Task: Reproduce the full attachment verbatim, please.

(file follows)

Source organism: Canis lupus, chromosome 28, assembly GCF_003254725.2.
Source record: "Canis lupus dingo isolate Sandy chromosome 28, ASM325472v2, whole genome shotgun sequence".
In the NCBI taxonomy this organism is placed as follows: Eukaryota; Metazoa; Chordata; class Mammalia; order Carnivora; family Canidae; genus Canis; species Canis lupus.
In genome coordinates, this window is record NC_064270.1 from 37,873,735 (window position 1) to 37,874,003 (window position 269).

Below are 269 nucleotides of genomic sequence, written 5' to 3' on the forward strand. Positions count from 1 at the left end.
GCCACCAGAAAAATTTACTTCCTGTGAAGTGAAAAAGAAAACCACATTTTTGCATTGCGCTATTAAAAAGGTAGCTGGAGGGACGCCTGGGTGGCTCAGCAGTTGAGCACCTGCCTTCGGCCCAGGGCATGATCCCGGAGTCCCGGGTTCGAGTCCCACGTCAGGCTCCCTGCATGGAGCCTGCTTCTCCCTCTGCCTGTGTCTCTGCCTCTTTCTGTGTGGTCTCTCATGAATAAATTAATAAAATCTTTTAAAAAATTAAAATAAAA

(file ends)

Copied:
Source organism: Canis lupus, chromosome 28, assembly GCF_003254725.2.
Source record: "Canis lupus dingo isolate Sandy chromosome 28, ASM325472v2, whole genome shotgun sequence".
In the NCBI taxonomy this organism is placed as follows: Eukaryota; Metazoa; Chordata; class Mammalia; order Carnivora; family Canidae; genus Canis; species Canis lupus.
In genome coordinates, this window is record NC_064270.1 from 37,873,735 (window position 1) to 37,874,003 (window position 269).

Below are 269 nucleotides of genomic sequence, written 5' to 3' on the forward strand. Positions count from 1 at the left end.
GCCACCAGAAAAATTTACTTCCTGTGAAGTGAAAAAGAAAACCACATTTTTGCATTGCGCTATTAAAAAGGTAGCTGGAGGGACGCCTGGGTGGCTCAGCAGTTGAGCACCTGCCTTCGGCCCAGGGCATGATCCCGGAGTCCCGGGTTCGAGTCCCACGTCAGGCTCCCTGCATGGAGCCTGCTTCTCCCTCTGCCTGTGTCTCTGCCTCTTTCTGTGTGGTCTCTCATGAATAAATTAATAAAATCTTTTAAAAAATTAAAATAAAA